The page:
Let’s dig deeper. The workaholic wealth has 5 employees; all of the advisors are working 50 hours per week on average and have two weeks of vacation. The lifestyle one, though, has only 2 employees, and the advisors get to spend even 16 weeks out of the office.
What is the first thought going through your mind? Let me guess “If they are out of the office for 16 weeks, they are not serving their clients as effectively as they should”. Wrong! This is one of the biggest myths we always tend to disclose and elaborate on. But more on that on another occasion.
Here are the 3 main benchmarks we follow within our respective practices (and AUM is not one of those):
The client experience
The number one benchmark any firm should follow is their client service. We all agree that this is a bit tricky to measure. Yet, there are ways to do so.
- Do your clients give you referrals? Satisfied clients will not hesitate to recommend you. They will be glad to respond to your invitation to share referrals with you.
- What is your client retention rate in down markets? When your clients stay with you during tough times, that is proof of excellent client service too.
- Do you often get clients’ thank you notes? We keep a record of that.
- How about the fees? How often do you have clients complaining that your fee is too high?
All of the above summarize your client satisfaction benchmark. If you haven’t started tracking it yet, make sure you start asap.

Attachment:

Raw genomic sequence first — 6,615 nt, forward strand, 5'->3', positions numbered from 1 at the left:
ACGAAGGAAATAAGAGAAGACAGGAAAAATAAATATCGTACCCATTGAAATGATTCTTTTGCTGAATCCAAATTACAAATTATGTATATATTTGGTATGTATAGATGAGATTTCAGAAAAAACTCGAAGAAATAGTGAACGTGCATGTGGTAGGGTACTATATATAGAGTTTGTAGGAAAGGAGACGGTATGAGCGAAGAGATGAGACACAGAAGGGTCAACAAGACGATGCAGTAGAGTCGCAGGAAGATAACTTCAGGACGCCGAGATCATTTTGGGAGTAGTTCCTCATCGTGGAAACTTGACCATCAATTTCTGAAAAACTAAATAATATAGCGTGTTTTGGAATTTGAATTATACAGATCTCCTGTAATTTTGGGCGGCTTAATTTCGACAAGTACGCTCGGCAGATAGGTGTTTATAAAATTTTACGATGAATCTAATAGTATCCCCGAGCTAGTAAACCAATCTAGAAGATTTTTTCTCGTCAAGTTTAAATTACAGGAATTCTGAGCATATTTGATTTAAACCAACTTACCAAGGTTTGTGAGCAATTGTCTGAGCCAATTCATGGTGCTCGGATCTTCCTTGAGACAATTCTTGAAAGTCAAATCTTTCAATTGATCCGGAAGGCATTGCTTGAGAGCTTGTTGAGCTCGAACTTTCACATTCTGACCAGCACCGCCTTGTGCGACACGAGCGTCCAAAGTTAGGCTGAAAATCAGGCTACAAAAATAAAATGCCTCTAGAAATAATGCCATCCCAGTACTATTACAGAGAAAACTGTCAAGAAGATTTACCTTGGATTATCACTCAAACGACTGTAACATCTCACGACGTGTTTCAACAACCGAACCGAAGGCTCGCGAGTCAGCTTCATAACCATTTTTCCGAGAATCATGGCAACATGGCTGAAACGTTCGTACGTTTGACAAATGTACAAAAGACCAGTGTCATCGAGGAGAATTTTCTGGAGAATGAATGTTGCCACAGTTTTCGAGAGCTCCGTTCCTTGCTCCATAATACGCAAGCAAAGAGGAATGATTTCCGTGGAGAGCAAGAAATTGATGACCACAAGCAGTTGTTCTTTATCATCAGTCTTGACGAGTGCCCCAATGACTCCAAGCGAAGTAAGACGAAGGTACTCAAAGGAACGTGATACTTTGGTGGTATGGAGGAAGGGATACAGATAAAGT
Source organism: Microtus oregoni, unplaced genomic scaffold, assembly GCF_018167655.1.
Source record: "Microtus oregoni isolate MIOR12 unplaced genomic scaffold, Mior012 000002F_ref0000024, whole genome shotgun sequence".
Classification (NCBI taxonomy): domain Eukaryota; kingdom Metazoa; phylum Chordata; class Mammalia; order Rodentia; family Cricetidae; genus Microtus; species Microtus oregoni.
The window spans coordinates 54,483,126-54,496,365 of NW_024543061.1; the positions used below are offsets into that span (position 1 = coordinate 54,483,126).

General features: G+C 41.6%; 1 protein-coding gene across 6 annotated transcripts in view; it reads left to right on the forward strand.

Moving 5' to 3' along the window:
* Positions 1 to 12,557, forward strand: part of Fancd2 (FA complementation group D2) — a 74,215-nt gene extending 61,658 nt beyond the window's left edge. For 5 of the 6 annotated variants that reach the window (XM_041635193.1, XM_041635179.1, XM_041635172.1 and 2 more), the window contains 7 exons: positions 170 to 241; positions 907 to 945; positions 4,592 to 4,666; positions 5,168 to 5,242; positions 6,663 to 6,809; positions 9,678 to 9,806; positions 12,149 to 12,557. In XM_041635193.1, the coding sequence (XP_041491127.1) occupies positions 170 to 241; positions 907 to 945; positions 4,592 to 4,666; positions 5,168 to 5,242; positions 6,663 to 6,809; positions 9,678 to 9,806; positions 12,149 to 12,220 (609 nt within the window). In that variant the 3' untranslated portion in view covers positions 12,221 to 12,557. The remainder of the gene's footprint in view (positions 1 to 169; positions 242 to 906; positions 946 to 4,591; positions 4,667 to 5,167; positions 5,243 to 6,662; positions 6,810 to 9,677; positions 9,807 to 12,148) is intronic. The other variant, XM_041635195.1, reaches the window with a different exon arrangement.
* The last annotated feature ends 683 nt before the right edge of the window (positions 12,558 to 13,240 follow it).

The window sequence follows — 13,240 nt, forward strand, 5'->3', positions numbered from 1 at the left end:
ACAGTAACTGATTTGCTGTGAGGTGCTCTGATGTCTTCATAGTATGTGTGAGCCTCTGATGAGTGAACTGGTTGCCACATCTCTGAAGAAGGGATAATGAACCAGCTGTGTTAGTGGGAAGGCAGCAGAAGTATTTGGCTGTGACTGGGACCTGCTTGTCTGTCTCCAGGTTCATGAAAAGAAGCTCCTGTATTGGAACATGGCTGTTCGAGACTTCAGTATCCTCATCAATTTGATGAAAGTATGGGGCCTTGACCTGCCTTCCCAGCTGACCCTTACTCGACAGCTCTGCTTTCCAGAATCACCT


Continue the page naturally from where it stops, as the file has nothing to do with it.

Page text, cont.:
Let’s go back to the workaholic wealth and the lifestyle practice examples again, and let’s calculate their revenue.
The workaholic wealth lead advisor works approx. 2,500 hours per week. If we divide the $100M by the hours spent at work, we get $400 as a result. That means that, on average, the advisor working for the workaholic wealth makes $400 per hour – which is a very good result.
However, if we apply the same math to the lifestyle practice, considering that they work only 1,200 hours per year, we get a result that shows us that these advisors earn more than a double amount per hour, or to be more precise, $830 per hour. So what this comparison tells you in terms of success?
(Here, I would not even mention family time, professional development time, or time for themselves for the workaholic wealth advisors cause playing office is all they do).
Last but not least, a benchmark a lot of advisors get confused about. Why? Because time in the office is not necessarily a productive time.
Let’s use our example again, but let’s assume that the entire profit from both practices in this example goes to the lead advisor only. Since the workaholic wealth has 5 employees, their profit margin is by default lower than the lifestyle practice one. This means that if the workaholic wealth has a 30% profit margin, the lifestyle practice will have around 45%. Do you want to know how much is that in USD? It is $375 profit per hour for the lifestyle one and only $120 profit per hour for the workaholic wealth.
So, who is more successful and on the right path to be even more successful and grow in the upcoming years?
Does the workaholic wealth have the profitability to hire someone to do business development? Do they have the time to meet with anyone to work on the business development considering their time spent in the office?
What about selling the practice when getting ready to retire?
Lifestyle is definitely worth more money to be purchased because of the efficiencies that the advisor has already built in the practice.
Start measuring your success by following benchmarks like the ones we just talked about. Do not rely only on the AUM.
What is the benchmark that fits you?
The AUM is the right metric that shows how successful your practice is. Agree?